Dr Jones also called for clarity in the motion, which asks for remote working facilities to be within a short distance from a doctor’s place of work.

‘Is it the park and ride down the road, home, or within the building?’ she asked. ‘We should be asking for quiet places within our places of work.’ Dr Jarrett said distances could be defined at a later stage.

Kent GP Coral Jones, meanwhile, called for the wording to be adjusted to ensure the investment and benefits of the investment in IT are both publicly delivered and accountable as she warned of ‘data being sold off for unaccountable uses’.

She called on the BMA to ‘expose the risks of commercialisation and the propaganda of the private sector’ as she opposed the motion.


Short on staff

Chaand Nagpaul 2022 arm key note Dr Nagpaul

BMA council chair Chaand Nagpaul said the issue of data was ‘taken on board’ but said the motion was specifically about the technology, not data. Dr Jarrett added she also has concerns about private partners’ use of data but it was a separate point.

Dr Nagpaul broadened the debate to address workforce issues.

‘We are so desperately short of doctors,’ he said. ‘And remote working has enabled many doctors to remain in the workplace. We have doctors working in general practice who could not have done because of illness or other caring responsibilities.’

He added: ‘When we asked doctors what their priorities were after the pandemic, they wanted remote working. And it is also what the public wants. We need to stop this dichotomy between remote vs face-to-face. The public want both.’

The motion was voted for in three parts, each of which were carried.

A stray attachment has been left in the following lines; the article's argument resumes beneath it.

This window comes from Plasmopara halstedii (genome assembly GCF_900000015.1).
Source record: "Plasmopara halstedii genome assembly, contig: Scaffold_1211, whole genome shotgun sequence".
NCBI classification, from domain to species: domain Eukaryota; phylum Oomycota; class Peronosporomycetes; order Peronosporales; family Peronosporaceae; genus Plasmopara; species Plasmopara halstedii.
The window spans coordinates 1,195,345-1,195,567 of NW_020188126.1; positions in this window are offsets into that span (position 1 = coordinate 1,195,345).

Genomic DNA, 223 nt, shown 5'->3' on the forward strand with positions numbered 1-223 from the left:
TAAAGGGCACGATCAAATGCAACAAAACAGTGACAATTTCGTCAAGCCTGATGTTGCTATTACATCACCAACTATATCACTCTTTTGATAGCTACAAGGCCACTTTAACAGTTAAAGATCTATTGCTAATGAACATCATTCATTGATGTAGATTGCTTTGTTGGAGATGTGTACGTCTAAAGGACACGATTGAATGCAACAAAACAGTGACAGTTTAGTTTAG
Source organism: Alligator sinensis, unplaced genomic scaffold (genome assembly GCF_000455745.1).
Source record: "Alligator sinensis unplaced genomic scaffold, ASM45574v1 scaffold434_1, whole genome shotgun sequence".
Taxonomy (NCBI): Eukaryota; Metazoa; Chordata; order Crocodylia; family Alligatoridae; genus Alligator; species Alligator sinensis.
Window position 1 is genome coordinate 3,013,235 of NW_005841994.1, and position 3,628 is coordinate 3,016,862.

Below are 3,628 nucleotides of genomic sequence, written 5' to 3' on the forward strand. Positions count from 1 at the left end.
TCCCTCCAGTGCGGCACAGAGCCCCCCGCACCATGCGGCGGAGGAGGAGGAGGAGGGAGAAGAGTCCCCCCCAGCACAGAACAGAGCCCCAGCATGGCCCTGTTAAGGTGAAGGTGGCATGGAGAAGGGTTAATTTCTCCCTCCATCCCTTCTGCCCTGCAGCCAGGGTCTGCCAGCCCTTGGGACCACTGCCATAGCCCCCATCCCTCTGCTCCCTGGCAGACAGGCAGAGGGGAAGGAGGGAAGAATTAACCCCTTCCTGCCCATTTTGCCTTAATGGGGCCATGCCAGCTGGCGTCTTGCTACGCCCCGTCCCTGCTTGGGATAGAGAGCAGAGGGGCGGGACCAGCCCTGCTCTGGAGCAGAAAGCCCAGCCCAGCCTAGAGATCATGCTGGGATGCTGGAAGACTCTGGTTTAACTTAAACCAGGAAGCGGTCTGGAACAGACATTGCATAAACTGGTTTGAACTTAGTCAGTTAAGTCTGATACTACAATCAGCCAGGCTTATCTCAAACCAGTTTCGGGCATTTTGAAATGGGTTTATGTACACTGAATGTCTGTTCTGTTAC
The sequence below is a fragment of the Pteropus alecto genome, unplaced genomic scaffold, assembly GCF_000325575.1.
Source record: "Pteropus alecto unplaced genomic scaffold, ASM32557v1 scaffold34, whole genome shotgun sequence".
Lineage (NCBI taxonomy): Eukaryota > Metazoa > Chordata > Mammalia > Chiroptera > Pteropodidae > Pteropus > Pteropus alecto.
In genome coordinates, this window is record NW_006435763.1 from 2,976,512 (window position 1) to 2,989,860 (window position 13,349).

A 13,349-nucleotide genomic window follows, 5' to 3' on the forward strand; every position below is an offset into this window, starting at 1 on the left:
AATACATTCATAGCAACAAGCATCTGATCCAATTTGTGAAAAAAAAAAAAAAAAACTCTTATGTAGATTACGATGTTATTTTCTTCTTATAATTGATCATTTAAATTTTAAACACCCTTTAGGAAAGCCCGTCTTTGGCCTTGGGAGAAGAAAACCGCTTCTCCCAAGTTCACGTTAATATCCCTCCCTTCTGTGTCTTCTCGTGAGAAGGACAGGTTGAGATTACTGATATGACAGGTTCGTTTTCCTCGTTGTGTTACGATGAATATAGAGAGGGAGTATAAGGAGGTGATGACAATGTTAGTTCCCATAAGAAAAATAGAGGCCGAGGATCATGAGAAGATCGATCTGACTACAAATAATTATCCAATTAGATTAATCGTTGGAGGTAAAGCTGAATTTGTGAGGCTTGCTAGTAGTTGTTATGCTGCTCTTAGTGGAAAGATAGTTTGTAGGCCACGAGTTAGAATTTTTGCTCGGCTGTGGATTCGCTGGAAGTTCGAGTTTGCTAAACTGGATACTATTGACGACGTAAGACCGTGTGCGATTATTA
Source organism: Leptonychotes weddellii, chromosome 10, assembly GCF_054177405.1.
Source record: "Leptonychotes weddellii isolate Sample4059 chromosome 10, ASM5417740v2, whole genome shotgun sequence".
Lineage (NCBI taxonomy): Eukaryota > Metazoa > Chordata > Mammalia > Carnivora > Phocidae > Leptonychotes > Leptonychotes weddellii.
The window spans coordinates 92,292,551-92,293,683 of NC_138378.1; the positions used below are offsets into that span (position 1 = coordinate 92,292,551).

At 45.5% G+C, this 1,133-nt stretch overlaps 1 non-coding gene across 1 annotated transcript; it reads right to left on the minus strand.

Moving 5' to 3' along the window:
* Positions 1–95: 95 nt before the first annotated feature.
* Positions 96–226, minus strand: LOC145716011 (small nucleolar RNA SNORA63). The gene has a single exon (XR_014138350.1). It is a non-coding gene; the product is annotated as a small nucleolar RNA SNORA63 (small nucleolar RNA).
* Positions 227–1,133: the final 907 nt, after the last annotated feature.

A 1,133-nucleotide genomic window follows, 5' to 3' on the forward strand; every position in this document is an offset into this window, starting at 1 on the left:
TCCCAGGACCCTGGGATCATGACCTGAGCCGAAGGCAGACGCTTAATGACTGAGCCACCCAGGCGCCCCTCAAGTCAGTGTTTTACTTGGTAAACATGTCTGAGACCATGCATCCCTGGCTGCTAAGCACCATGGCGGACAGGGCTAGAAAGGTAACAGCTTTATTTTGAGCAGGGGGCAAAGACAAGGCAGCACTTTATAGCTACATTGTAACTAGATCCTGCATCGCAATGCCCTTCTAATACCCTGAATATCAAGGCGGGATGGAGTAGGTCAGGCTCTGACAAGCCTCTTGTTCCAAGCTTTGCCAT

Remote vital

Remote BMA meetings were discussed later in the day with the motion to continue with hybrid models tabled by Devon-based GP Lucy-Jane Davis, via video, who said she ‘wouldn’t be speaking’ at the ARM if logging in remotely – which 27% of delegates did – wasn’t an option.

She explained how her journey to London is ‘five hours and three modes of transport’ – a ‘massive’ commitment.

‘Three years ago, we kept having to ask if we could use the virtual kit so all our members could join, and it was a constant fight’ she said. ‘Six months later, suddenly we were able to have meetings with everyone there. And it was because of Covid. We could bring our membership together, even in a moment of massive crisis.’

Making the case for hybrid meetings, she said ‘we’re doing this stuff already’. And while accepting in-person networking ‘really matters’ said more can be done to improve remote networking, such as informal video calls and WhatsApp groups.

She argued facilitating hybrid BMA meetings would ‘engage our membership, promote a diversity of voices and ensure we really are a democratic organisation’.

Simon Minkoff, a GP based in Greater Manchester, argued hybrid meetings risk ‘dumbing down’ BMA activity.

Simon Minkoff Dr Minkoff

Dr Minkoff insisted he was ‘not being a luddite’ and said remote working ‘makes economic sense’ - but believes his 3.5-hour journey to London is worth the effort.

‘I can’t be the only person to notice how flat and sterile online meetings are,’ he said. ‘We are missing an opportunity to genuinely network, like those of us been here’ [at ARM in Brighton]. We work so much better when we’re in the same room.’

Dr Davis responded that the motion is calling for hybrid meetings, not remote meetings. She said she would also ‘rather be in the room’ and has ‘so much FOMO [fear of missing out]’ but stressed she ‘wouldn’t be able to engage’ if meetings were in-person only.

BMA council chair Chaand Nagpaul said he was ‘very supportive’ of the motion, as remote meetings ‘improve access for many members who otherwise would not be able to be involved in the BMA at all’.

The motion was carried, with 89% of voters – from both the room and online – in favour.